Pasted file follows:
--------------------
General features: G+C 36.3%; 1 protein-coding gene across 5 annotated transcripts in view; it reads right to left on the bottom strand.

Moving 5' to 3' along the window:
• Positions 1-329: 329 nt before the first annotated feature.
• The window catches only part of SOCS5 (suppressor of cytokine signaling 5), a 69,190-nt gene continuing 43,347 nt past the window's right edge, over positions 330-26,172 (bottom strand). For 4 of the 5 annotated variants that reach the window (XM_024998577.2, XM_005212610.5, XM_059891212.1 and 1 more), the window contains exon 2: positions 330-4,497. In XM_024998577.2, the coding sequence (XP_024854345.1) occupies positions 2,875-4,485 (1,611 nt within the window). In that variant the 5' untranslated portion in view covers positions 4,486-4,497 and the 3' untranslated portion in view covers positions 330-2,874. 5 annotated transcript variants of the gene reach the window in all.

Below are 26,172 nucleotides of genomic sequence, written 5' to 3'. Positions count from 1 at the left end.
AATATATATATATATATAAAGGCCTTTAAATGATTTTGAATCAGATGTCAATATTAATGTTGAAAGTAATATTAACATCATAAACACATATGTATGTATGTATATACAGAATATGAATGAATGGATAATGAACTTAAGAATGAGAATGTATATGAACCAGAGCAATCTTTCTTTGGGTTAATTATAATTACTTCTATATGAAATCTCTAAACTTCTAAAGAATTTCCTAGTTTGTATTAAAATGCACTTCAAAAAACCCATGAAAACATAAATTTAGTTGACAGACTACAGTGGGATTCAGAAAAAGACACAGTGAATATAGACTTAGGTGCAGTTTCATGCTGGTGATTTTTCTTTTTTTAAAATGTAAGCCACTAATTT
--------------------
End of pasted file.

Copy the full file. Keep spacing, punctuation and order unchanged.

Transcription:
General features: G+C 36.3%; 1 protein-coding gene across 5 annotated transcripts in view; it reads right to left on the bottom strand.

Moving 5' to 3' along the window:
• Positions 1-329: 329 nt before the first annotated feature.
• The window catches only part of SOCS5 (suppressor of cytokine signaling 5), a 69,190-nt gene continuing 43,347 nt past the window's right edge, over positions 330-26,172 (bottom strand). For 4 of the 5 annotated variants that reach the window (XM_024998577.2, XM_005212610.5, XM_059891212.1 and 1 more), the window contains exon 2: positions 330-4,497. In XM_024998577.2, the coding sequence (XP_024854345.1) occupies positions 2,875-4,485 (1,611 nt within the window). In that variant the 5' untranslated portion in view covers positions 4,486-4,497 and the 3' untranslated portion in view covers positions 330-2,874. 5 annotated transcript variants of the gene reach the window in all.

Below are 26,172 nucleotides of genomic sequence, written 5' to 3'. Positions count from 1 at the left end.
AATATATATATATATATAAAGGCCTTTAAATGATTTTGAATCAGATGTCAATATTAATGTTGAAAGTAATATTAACATCATAAACACATATGTATGTATGTATATACAGAATATGAATGAATGGATAATGAACTTAAGAATGAGAATGTATATGAACCAGAGCAATCTTTCTTTGGGTTAATTATAATTACTTCTATATGAAATCTCTAAACTTCTAAAGAATTTCCTAGTTTGTATTAAAATGCACTTCAAAAAACCCATGAAAACATAAATTTAGTTGACAGACTACAGTGGGATTCAGAAAAAGACACAGTGAATATAGACTTAGGTGCAGTTTCATGCTGGTGATTTTTCTTTTTTTAAAATGTAAGCCACTAATTT